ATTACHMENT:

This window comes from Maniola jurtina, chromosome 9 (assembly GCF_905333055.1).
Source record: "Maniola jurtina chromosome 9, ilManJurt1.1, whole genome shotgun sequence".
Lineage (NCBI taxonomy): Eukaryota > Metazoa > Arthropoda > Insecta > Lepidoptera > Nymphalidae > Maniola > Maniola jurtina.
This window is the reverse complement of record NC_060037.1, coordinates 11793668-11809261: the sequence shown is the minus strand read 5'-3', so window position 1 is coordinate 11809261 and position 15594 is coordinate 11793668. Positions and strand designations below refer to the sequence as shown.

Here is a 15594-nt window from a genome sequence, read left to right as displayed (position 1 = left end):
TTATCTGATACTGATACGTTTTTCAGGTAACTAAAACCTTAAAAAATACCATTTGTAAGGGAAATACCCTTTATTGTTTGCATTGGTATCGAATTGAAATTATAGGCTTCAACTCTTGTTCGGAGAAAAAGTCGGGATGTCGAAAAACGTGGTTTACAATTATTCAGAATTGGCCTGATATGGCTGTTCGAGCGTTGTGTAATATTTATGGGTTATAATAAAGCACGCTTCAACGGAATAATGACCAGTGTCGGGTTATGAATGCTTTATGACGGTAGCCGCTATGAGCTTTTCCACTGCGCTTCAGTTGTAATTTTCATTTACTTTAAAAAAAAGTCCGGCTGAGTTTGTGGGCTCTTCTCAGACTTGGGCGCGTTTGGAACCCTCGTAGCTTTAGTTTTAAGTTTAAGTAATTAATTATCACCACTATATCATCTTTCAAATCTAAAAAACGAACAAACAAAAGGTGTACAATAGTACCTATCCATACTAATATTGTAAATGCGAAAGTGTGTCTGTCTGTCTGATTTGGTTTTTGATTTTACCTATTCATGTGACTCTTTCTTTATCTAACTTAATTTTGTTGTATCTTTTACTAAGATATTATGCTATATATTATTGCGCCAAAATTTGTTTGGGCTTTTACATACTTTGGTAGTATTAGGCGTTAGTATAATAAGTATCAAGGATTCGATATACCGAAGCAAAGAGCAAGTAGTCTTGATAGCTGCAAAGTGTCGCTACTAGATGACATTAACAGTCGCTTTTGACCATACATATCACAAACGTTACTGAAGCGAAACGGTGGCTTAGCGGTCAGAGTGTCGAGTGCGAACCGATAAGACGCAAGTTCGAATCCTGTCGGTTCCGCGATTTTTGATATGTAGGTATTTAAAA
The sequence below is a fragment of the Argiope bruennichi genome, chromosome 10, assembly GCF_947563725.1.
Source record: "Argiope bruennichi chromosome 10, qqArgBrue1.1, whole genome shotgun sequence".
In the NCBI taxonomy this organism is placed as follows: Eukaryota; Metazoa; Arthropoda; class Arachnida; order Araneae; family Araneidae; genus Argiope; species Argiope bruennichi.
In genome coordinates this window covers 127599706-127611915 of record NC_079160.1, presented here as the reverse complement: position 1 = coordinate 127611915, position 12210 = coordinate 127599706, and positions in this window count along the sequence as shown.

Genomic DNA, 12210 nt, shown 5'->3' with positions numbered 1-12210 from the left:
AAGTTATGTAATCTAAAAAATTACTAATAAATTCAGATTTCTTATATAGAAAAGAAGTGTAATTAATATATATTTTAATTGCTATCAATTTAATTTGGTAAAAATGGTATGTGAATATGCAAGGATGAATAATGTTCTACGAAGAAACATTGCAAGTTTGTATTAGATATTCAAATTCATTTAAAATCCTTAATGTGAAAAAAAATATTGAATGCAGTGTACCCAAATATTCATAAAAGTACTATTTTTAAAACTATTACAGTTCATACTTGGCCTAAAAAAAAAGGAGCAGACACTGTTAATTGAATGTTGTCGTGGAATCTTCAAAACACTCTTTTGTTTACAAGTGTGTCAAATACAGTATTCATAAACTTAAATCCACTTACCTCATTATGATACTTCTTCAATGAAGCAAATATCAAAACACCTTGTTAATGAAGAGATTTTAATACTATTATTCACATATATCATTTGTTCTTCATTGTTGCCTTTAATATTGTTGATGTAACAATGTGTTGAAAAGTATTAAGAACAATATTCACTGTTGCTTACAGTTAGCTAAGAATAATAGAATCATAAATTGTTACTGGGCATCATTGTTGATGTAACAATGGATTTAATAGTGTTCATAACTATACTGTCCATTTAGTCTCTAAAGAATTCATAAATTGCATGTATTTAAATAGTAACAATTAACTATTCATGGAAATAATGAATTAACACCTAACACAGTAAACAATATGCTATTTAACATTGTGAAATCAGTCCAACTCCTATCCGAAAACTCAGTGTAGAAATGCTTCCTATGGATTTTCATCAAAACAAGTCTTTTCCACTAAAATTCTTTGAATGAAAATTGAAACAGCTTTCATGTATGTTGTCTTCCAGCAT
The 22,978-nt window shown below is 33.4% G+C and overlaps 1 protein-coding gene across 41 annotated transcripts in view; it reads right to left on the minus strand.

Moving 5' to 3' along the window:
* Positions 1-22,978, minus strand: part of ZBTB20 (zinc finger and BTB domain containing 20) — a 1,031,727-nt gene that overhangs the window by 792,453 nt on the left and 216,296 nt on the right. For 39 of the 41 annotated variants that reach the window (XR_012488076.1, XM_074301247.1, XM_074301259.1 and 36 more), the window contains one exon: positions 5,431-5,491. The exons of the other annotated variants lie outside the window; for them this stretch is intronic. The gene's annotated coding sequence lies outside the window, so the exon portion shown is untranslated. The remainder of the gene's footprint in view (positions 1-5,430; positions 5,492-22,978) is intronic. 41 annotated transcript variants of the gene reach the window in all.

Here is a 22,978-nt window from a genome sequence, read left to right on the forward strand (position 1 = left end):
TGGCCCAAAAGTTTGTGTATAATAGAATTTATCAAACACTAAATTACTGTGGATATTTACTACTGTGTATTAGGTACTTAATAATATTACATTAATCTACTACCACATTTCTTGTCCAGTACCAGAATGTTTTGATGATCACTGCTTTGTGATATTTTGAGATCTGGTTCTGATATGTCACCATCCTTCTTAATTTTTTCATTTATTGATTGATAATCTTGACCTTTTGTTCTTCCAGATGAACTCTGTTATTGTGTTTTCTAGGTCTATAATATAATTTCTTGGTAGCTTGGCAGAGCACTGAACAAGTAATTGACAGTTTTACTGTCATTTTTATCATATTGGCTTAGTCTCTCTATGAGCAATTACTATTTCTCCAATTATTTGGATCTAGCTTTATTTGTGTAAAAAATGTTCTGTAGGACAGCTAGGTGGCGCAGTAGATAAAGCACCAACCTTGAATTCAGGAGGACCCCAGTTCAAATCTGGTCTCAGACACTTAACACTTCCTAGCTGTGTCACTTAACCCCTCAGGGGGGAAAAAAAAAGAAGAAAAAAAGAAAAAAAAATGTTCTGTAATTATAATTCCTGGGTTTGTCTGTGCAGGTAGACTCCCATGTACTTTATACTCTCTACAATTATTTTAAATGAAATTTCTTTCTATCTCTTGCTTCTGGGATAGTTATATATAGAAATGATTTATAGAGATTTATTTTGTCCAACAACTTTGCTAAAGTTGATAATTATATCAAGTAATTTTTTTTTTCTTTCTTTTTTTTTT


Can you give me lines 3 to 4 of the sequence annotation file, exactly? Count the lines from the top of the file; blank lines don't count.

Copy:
Lineage (NCBI taxonomy): Eukaryota > Metazoa > Arthropoda > Insecta > Lepidoptera > Nymphalidae > Maniola > Maniola jurtina.
This window is the reverse complement of record NC_060037.1, coordinates 11793668-11809261: the sequence shown is the minus strand read 5'-3', so window position 1 is coordinate 11809261 and position 15594 is coordinate 11793668. Positions and strand designations below refer to the sequence as shown.